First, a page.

leave the nest for food and a change, the father-bird kept house as
carefully as need be.

To her next-bush neighbors and the little blue herons Ardea paid no
attention, unless, indeed, one of them chanced to come near her own
mangrove bush. Then she and her mate would raise the feathers on the top
of their heads until they looked rather fierce and bristly, and spread
out their filmy capes of dainty plumes in a threatening way. That
criss-cross pile of old dead twigs was a dear home after all, being
lined, you will remember, with the love of Ardea and her mate; and they
both guarded it as well as they were able.

At last the quiet brooding days came to an end, and four funny little
herons wobbled about in Ardea's nest. Their long legs and toes stuck out
in all directions, and they couldn't seem to help sprawling around. If
there had been string or strands of moss or grass in the nest, they
would probably have got all tangled up. As it was, they sometimes nearly
spilled out, and saved themselves only by clinging to the firm sticks
and twigs. So it would seem that their home was a good sort for the
needs of their early life, just as it was; and no doubt a heron's nest
for a heron is as suitable a building as an oriole's is for an oriole.

[Illustration: _That criss-cross pile of old dead twigs was a dear home,
and they both guarded it._]

It would take some time before the babies of Ardea would be able to
straighten up on their long, slim legs and go wading. Until that day
came, their father and mother would have to feed them well and often.
Now the marsh where the snowy herons went fishing, where the shallow
water was a favorite swimming-place for little fishes, was ten miles or
more from their nest. Some kinds of herons, perhaps most kinds, are
quiet and stately when they hunt, standing still and waiting for their
game to come to them, or moving very slowly and carefully. But Ardea and
the other snowy herons ran about in a lively way, spying out the little
fishes with their bright yellow eyes, and catching them up quickly in
their black beaks. After swallowing a supply of food, Ardea took wing
and returned across the miles to her young. Standing on the edge of her
nest and reaching down with her long neck, she took the bill of one of
her babies in her own mouth, and dropped part of what she had swallowed
out of her big throat down into his small one. When she had fed her
babies and preened her pretty feathers a bit, she was off again on the
ten-mile flight; for many a long journey she and her mate must take ere
their little ones could feed themselves. But ten miles over and over and
over again were as nothing to the love she had for her children; and
faithfully as she had brooded her eggs, she now began the task of
providing their meals. She seemed so happy each time she returned, that
perhaps she was a little bit worried while she was away; but there is no
reason to think she really was afraid that any great harm could come to

Certainly she was unprepared for what she found when she flew back from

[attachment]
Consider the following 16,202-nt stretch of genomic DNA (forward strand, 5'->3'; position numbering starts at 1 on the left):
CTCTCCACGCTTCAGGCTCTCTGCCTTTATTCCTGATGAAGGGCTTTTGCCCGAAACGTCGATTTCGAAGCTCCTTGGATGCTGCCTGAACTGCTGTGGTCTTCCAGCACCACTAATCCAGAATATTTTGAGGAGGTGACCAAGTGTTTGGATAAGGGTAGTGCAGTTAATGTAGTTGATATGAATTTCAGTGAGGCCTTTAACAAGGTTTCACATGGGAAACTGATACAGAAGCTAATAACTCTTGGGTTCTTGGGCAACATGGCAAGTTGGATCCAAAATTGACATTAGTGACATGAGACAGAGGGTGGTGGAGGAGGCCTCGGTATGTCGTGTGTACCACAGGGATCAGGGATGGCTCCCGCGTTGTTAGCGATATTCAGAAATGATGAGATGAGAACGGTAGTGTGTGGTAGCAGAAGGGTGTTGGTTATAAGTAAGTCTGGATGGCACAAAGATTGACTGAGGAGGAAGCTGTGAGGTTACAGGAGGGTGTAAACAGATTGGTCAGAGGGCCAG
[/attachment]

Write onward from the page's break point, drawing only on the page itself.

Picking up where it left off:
her fourth fishing trip. Even when she reached Heron Camp, she did not
understand. There are some things it is not given the mind of a bird to

She could not know, poor dear, that there were people in the world who
coveted her beautiful wedding plumes. Women there were, who wished to
make themselves look better by wearing the feathers that Nature had
given snowy herons for their very own. And men there were, who thought
to make themselves grander in the dress of their organization by walking
about with heron plumes waving on their heads. The two kinds of white
herons with wonderful plumes that have been put to such uses are called
Egrets and Snowy Egrets, and the feathers, when they are stripped from
the birds, are called by the French name of _aigrette_.

Now, of course, Ardea could not know about this, or that the
Plume-Hunters had come to steal her wedding feathers. But she knew well
enough that danger was at hand, and that in times of trouble a mother's
place is beside her babies. Her heart beat quickly with a new terror,
but she stayed, the brave bird stayed! And all about her the other
herons stayed also. They had no way to fight for their lives, and they
might have flown far and safely on their strong wings; but none of them
would desert the home built with love while the frightened babies were
calling to their fathers and mothers.

No, _they_ could not fight for their lives, but there was one who could.
For danger did not come to Heron Camp without finding Ardea's Soldier at
his post.

Now the Plume-Hunters did not have bodies like crocodiles and leather
wings, you know; but they were dragons of a sort, for all that, for they
carried brutal things in their hands that belched forth smoke and pain
and death, and they were cruel of heart, and they had sold themselves to
do evil for the sake of the dollars that covetous men and women would
pay them for feathers.

Dragons though they were, Ardea's Soldier met them bravely. I like to
think how brave he was; for was not the fight he fought a fight for our
good old Mother Earth, that she might not lose those beautiful children
of hers? If the world should be robbed of Snowy Herons, it would be just
so much less lovely, just so much less wonderful. And have they no right
to life, since the same Power that gave life to men gave life to them?
And when we think about it this way, who seems to have the better right
to those plumes--herons, or men and women?

The Soldier believed in Ardea's right to life, believed in it so deeply